Grant Morrison's stories can be a little strange and esoteric, but above all else he is a great writer. So it's not shocking that Action Comics continues to be one of the best books of the new 52 reboot, even if it doesn't feel like it belongs to the rest of the DC Universe.
In this newly envisioned DCU, the people of Earth fear and hate their superheroes; which is the opposite of the way it used to be. The problem is that the new rebooted comics sometimes come off as more like Marvel books as opposed to the unique identity that DC had carved out for itself. Morrison handles that angle better than others writers, but I can't shake the feeling that this is a very Marvel-like execution for these characters.
Morrison opens the issue with a seven page flashback to life on Krypton by guest artist Gene Ha, who delivers a sensationally rendered update to Krypton that keeps some of the Silver Age flavor but still manages to look convincingly otherworldly. The level of detail on these pages remind me of Bryan Hitch's work from the early issues of The Authority. It's a pretty stunning sequence that actually puts Superman's mother, Lara into the spotlight as she attempts to escape with her baby, Kal-El from an alien menace shortly before the end of Krypton. Jor-El and a surprisingly kickass Krypto also put in an appearance.
But Rags Morales also shines in the bulk of the issue, as Clark Kent deals with the fact that his lofty goals of ending corruption in Metropolis are being lost in the overriding xenophobia being promoted in the media. In short, the world is scared s***less of Superman and what he can do, so they aren't bothering to listen to what he's saying. For economy of storytelling, Morrison manages to show Superman confronted by a paranoid mob after saving a girl and her kitten before he deals with his despair over the situation... in a single page.
In fact, Superman spends far time as Clark in this issue than he does in costume. And Morrison's Clark Kent is a guy who doesn't care if the police invade his home to search for anything that they can use against him. This Clark has a backbone and he doesn't back down when Inspector Blake makes some very unsubtle threats against him. Clark is actually outshining his Superman alter-ego in terms of balls. But between his two identities, he's a one man Occupy Metropolis. I didn't think this angle would work, but it feels timely.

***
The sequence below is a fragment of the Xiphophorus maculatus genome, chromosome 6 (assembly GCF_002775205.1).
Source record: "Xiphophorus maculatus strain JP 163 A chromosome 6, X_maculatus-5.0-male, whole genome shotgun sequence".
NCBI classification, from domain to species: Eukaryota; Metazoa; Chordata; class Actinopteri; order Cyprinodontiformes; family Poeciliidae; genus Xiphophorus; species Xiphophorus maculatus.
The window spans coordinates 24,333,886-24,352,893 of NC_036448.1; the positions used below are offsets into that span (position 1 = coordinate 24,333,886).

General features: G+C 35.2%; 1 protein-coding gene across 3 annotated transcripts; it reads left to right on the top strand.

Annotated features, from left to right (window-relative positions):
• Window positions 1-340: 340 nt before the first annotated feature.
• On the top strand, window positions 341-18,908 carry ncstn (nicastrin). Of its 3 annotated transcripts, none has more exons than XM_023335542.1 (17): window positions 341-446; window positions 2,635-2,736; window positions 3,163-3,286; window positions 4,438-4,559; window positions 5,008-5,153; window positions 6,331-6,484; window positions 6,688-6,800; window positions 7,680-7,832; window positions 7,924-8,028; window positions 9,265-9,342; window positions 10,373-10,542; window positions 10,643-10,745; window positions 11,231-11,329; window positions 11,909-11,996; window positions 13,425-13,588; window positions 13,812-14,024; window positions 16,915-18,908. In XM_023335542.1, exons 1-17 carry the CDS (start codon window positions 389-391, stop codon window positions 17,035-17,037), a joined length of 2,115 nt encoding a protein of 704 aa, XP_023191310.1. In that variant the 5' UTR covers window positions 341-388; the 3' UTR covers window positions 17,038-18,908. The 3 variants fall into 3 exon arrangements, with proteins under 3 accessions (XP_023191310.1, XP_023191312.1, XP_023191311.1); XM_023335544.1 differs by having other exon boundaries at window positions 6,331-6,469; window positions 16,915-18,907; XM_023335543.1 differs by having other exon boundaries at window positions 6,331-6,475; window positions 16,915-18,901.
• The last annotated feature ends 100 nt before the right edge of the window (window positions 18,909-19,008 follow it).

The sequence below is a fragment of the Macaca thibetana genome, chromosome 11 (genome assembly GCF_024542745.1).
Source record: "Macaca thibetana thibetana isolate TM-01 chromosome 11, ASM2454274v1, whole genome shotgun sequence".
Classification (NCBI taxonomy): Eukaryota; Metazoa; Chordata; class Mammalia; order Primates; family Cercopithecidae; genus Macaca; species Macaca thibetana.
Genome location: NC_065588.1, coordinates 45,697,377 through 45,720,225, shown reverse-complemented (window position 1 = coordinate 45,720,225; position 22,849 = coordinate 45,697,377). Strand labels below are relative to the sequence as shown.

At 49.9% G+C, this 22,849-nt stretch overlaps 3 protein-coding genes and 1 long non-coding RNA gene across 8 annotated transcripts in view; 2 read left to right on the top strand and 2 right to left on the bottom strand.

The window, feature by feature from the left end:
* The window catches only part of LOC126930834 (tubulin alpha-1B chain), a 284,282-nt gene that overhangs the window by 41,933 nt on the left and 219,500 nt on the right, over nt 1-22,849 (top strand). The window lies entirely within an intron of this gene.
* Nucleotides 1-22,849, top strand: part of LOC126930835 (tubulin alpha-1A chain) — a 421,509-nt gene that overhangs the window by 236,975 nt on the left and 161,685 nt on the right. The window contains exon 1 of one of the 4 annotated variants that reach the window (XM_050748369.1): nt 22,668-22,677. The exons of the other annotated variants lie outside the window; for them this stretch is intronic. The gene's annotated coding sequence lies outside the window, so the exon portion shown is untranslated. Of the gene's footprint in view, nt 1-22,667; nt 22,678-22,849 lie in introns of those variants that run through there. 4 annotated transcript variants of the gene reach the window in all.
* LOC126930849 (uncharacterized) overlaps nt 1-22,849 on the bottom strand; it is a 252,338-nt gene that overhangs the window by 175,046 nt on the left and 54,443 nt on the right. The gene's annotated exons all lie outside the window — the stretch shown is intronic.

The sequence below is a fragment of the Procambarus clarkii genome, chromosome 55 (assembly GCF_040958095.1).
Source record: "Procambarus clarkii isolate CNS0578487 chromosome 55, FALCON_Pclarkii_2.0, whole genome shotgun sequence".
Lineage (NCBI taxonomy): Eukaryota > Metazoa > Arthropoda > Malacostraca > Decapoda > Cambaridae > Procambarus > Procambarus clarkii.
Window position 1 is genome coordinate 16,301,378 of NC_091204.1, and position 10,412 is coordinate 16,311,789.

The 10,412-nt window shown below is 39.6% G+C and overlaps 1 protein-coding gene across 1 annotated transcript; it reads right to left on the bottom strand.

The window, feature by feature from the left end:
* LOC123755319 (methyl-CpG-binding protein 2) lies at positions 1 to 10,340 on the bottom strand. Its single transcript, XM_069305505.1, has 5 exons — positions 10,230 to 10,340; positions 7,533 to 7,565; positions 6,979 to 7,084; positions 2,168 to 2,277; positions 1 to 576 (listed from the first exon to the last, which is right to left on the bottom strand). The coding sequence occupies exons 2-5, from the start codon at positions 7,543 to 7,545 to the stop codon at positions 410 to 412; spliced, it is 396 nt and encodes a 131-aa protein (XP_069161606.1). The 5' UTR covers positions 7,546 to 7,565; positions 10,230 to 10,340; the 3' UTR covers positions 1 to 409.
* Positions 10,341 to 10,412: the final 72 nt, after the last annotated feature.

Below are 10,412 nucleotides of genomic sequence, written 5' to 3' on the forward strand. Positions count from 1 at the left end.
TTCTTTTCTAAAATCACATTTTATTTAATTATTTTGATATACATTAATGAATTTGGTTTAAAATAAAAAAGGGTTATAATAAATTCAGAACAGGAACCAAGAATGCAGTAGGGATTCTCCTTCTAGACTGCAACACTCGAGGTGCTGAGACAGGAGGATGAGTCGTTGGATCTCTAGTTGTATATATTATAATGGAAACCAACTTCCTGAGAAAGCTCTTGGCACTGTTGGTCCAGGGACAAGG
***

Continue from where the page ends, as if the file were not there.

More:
The one creepy thing about Clark's early scenes is that his landlady figures out his secret identity after the cops leave... and she looks way too much like Woody Harrelson's landlady from "Kingpin." Trust me, you don't want Morrison to go there.
As much as I'm enjoying Morales' art, I do think he's cheating a bit with Clark Kent's appearance to make him look different from Superman. He doesn't just look like Superman with a slightly different haircut. Clark appears a bit more gaunt, with bruises and possibly dirt on his face. It works, but it's hard to reconcile the two depictions as the same guy.
There are some interesting character dynamics happening in the background. Clark and Jimmy are more like equals in their friendship and Clark doesn't seem to like Lois Lane at all; which is a nice change from having him constantly hover over her. Clark Kent also has someone anonymously feeding him info to bring down Superman's current nemesis, Glen Glenmorgan.
Of course, Lex Luthor is still out there and he makes his presence known in one of the best panels of the book. We even see the birth of Metallo unfold in a way that seems to be connected to the Krypton flashback at the beginning of this issue.
On its own, Action Comics #3 makes for a surprisingly dense and enjoyable read. I still don't buy that this is the same Man of Steel being portrayed five years later in Superman, but if you're only reading this book than it doesn't matter what happens anywhere else.
Crave Online Rating: 8.5/10